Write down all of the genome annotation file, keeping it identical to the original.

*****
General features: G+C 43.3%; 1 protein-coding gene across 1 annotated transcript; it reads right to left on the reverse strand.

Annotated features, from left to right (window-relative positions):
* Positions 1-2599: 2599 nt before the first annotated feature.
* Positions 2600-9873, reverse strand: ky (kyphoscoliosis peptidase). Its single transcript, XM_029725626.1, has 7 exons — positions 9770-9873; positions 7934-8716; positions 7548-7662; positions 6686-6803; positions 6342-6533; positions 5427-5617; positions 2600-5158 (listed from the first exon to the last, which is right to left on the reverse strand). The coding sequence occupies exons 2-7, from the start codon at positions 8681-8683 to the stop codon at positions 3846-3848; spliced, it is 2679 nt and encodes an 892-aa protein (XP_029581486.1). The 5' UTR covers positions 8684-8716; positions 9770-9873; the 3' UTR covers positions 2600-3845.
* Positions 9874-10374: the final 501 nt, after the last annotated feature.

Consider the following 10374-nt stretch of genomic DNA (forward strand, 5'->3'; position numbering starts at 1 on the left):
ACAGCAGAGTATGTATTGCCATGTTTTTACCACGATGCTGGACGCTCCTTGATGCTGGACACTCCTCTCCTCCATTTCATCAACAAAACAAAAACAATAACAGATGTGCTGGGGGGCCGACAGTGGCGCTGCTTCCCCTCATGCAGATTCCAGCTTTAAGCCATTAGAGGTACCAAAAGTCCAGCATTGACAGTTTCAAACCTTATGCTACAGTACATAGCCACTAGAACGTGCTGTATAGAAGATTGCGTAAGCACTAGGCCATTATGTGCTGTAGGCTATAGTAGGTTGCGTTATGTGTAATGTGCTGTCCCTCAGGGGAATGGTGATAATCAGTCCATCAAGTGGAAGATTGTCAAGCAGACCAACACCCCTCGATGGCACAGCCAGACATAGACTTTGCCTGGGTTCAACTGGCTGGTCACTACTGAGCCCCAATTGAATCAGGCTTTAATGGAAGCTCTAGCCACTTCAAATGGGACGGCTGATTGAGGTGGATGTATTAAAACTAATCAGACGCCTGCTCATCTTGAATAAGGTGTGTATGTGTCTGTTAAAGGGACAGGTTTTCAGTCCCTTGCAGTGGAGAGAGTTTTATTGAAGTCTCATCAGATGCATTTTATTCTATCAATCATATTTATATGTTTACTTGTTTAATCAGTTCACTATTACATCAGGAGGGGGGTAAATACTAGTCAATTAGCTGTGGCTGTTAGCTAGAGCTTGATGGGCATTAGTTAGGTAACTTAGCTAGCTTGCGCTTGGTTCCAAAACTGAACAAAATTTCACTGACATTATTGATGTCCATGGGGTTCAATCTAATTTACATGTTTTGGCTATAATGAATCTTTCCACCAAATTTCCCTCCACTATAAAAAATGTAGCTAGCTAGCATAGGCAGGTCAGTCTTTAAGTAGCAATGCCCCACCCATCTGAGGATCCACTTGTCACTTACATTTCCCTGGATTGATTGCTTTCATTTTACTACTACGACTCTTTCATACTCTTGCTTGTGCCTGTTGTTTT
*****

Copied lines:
General features: G+C 43.3%; 1 protein-coding gene across 1 annotated transcript; it reads right to left on the reverse strand.

Annotated features, from left to right (window-relative positions):
* Positions 1-2599: 2599 nt before the first annotated feature.
* Positions 2600-9873, reverse strand: ky (kyphoscoliosis peptidase). Its single transcript, XM_029725626.1, has 7 exons — positions 9770-9873; positions 7934-8716; positions 7548-7662; positions 6686-6803; positions 6342-6533; positions 5427-5617; positions 2600-5158 (listed from the first exon to the last, which is right to left on the reverse strand). The coding sequence occupies exons 2-7, from the start codon at positions 8681-8683 to the stop codon at positions 3846-3848; spliced, it is 2679 nt and encodes an 892-aa protein (XP_029581486.1). The 5' UTR covers positions 8684-8716; positions 9770-9873; the 3' UTR covers positions 2600-3845.
* Positions 9874-10374: the final 501 nt, after the last annotated feature.

Consider the following 10374-nt stretch of genomic DNA (forward strand, 5'->3'; position numbering starts at 1 on the left):
ACAGCAGAGTATGTATTGCCATGTTTTTACCACGATGCTGGACGCTCCTTGATGCTGGACACTCCTCTCCTCCATTTCATCAACAAAACAAAAACAATAACAGATGTGCTGGGGGGCCGACAGTGGCGCTGCTTCCCCTCATGCAGATTCCAGCTTTAAGCCATTAGAGGTACCAAAAGTCCAGCATTGACAGTTTCAAACCTTATGCTACAGTACATAGCCACTAGAACGTGCTGTATAGAAGATTGCGTAAGCACTAGGCCATTATGTGCTGTAGGCTATAGTAGGTTGCGTTATGTGTAATGTGCTGTCCCTCAGGGGAATGGTGATAATCAGTCCATCAAGTGGAAGATTGTCAAGCAGACCAACACCCCTCGATGGCACAGCCAGACATAGACTTTGCCTGGGTTCAACTGGCTGGTCACTACTGAGCCCCAATTGAATCAGGCTTTAATGGAAGCTCTAGCCACTTCAAATGGGACGGCTGATTGAGGTGGATGTATTAAAACTAATCAGACGCCTGCTCATCTTGAATAAGGTGTGTATGTGTCTGTTAAAGGGACAGGTTTTCAGTCCCTTGCAGTGGAGAGAGTTTTATTGAAGTCTCATCAGATGCATTTTATTCTATCAATCATATTTATATGTTTACTTGTTTAATCAGTTCACTATTACATCAGGAGGGGGGTAAATACTAGTCAATTAGCTGTGGCTGTTAGCTAGAGCTTGATGGGCATTAGTTAGGTAACTTAGCTAGCTTGCGCTTGGTTCCAAAACTGAACAAAATTTCACTGACATTATTGATGTCCATGGGGTTCAATCTAATTTACATGTTTTGGCTATAATGAATCTTTCCACCAAATTTCCCTCCACTATAAAAAATGTAGCTAGCTAGCATAGGCAGGTCAGTCTTTAAGTAGCAATGCCCCACCCATCTGAGGATCCACTTGTCACTTACATTTCCCTGGATTGATTGCTTTCATTTTACTACTACGACTCTTTCATACTCTTGCTTGTGCCTGTTGTTTT